by Ethan Paxton | Staff Writer
It took me an exceptionally long while to assess how I felt about “Midway.” After leaving the theater, I could say that I had been entertained by this by-the-numbers WWII film but, was at the same time still wishing there had been more.
Director Roland Emmerich unfortunately fails to bring new life to WWII films in the same way Christopher Nolan’s “Dunkirk,” and Steven Spielberg’s “Saving Private Ryan” have, instead opting to use it as an opportunity to fulfill the cliché criteria for an entertaining war flick. Despite the lack of nuance, I was thoroughly impressed by spectacular aerial battles Emmerich includes in the film, still allowing for an entertaining experience in the theater.
Another aspect of the film that suffers is the pacing. Beginning at Pearl Harbor, the film feels rushed, and doesn’t allow for sufficient time for us to get acquainted with the characters or be invested in their sacrifice. The lack of believable human beings and fleshed out characters was only accentuated by the inclusion of the “cowboy-pilot” and “uncompromising naval officer” tropes that further bogged down this film with 1940s recruitment film themes.
Despite a plethora of notable faces among the cast, the few standouts of the film were Tadanobu Asano, Dennis Quaid, and Patrick Wilson, who gave without a doubt the best performance as Edwin Layton, a codebreaker who provided the audience with a chance to look at another side of war heroics. Wilson’s performance was great, and his was the most interesting character of the film, for I left wishing I could have seen more of him and his character’s role in the Midway battle. I was also surprised by the appearance of Nick Jonas who added more than just looks to the film, giving a solid, if yet brief performance as Bruno Gaido.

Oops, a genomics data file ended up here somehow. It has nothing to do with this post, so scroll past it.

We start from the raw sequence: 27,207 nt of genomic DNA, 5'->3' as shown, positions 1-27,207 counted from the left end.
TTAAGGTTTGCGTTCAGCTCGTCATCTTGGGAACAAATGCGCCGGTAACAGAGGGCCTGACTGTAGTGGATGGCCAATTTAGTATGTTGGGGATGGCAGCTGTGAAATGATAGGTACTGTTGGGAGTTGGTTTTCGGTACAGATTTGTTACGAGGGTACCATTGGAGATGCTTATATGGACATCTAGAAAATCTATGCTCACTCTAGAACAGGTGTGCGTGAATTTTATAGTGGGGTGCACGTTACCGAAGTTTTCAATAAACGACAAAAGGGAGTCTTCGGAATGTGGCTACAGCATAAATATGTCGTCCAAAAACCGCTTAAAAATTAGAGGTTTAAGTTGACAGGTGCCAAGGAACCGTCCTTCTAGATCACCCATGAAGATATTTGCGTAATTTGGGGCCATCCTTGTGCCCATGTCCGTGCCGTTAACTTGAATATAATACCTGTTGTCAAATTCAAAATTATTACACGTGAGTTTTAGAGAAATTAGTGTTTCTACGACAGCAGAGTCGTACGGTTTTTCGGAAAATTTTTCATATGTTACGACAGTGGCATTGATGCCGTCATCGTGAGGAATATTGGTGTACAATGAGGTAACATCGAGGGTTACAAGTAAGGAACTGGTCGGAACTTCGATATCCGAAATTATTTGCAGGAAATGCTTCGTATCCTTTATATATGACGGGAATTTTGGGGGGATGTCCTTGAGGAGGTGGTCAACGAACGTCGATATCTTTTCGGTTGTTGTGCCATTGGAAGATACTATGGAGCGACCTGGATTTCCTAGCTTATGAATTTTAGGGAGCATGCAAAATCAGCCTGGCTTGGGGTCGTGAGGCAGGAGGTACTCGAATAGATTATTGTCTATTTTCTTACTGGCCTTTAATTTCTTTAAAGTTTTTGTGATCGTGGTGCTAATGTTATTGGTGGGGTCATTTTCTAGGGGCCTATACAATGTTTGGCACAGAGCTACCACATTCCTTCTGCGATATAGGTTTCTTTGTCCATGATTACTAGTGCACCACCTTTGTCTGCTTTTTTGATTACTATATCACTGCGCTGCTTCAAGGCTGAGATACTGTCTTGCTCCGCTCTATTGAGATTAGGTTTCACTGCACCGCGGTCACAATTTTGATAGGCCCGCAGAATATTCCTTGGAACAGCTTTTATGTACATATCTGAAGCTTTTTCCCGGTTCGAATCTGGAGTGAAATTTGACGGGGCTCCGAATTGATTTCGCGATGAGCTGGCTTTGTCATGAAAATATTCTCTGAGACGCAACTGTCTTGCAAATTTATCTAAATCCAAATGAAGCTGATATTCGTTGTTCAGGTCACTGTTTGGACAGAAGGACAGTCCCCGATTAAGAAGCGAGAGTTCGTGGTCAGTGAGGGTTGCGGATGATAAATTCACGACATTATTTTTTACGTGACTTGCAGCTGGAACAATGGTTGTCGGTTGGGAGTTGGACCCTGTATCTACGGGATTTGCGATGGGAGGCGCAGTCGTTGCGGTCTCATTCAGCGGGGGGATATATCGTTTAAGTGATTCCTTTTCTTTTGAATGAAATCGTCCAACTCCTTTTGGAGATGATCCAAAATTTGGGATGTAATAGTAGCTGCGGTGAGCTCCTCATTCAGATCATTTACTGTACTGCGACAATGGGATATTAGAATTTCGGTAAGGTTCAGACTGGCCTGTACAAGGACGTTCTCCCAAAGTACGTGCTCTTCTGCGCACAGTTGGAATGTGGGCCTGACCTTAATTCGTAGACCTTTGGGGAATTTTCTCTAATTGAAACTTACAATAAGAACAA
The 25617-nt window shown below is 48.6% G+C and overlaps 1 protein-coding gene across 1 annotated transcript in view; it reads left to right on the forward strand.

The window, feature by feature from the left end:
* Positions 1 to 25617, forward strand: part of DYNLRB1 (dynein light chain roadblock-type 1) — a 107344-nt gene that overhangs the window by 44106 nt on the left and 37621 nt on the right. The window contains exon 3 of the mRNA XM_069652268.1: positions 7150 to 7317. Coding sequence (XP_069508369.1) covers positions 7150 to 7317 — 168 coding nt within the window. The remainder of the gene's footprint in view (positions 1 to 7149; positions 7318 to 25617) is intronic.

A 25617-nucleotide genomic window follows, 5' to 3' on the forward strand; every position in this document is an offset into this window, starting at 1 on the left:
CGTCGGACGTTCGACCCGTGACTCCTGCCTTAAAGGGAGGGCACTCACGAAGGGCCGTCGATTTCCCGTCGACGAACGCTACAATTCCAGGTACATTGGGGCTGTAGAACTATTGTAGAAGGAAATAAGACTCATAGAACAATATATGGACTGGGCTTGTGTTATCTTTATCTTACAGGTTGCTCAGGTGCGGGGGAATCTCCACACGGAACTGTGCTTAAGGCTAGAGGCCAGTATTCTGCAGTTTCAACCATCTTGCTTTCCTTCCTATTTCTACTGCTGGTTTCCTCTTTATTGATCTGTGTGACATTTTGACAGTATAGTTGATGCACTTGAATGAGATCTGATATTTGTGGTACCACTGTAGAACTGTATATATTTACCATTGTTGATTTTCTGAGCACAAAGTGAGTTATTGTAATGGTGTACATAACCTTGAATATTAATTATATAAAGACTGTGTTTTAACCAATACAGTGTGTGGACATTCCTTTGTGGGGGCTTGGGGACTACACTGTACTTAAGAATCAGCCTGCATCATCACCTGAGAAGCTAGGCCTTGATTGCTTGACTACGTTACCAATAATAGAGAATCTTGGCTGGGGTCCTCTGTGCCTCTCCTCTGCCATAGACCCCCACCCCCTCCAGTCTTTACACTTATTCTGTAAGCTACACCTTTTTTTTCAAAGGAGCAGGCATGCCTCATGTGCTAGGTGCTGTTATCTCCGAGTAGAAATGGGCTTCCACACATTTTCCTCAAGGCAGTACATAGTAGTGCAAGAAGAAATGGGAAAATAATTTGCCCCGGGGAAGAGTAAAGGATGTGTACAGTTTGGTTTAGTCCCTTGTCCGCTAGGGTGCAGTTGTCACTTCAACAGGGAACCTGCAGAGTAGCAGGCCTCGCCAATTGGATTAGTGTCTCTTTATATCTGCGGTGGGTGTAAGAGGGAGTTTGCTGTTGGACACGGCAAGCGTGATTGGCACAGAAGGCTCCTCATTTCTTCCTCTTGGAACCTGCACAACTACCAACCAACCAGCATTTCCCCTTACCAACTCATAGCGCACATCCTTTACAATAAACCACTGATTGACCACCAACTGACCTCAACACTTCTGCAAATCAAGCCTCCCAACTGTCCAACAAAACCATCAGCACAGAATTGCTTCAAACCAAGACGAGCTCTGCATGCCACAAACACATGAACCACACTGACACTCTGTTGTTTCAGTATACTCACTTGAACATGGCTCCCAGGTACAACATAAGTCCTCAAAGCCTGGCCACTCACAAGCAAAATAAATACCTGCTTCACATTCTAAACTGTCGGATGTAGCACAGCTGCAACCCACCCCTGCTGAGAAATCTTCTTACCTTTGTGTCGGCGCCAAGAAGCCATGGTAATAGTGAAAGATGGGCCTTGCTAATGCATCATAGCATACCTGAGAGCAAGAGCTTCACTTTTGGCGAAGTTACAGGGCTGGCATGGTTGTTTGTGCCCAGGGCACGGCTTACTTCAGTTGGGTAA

The cinematography of “Midway” was clearly the focus of the crew, for the visuals are stunning. Ships at sea, planes in the sky, and long scanning shots over island settings are all gorgeous. These views capture the imagery of this iconic Pacific battle is a beautiful way, and though it would have been nice to have some substance along with these pictures, I found I could still appreciate indulging in the images.
Overall, the film’s drama is simply basic, a B-list movie with average to sub-par acting. The destructive battles and impressive visuals are the moments when the film shines most, but because of that it makes enduring the character interactions in between aerial battles that much more arduous. 5.5/10 pinecones.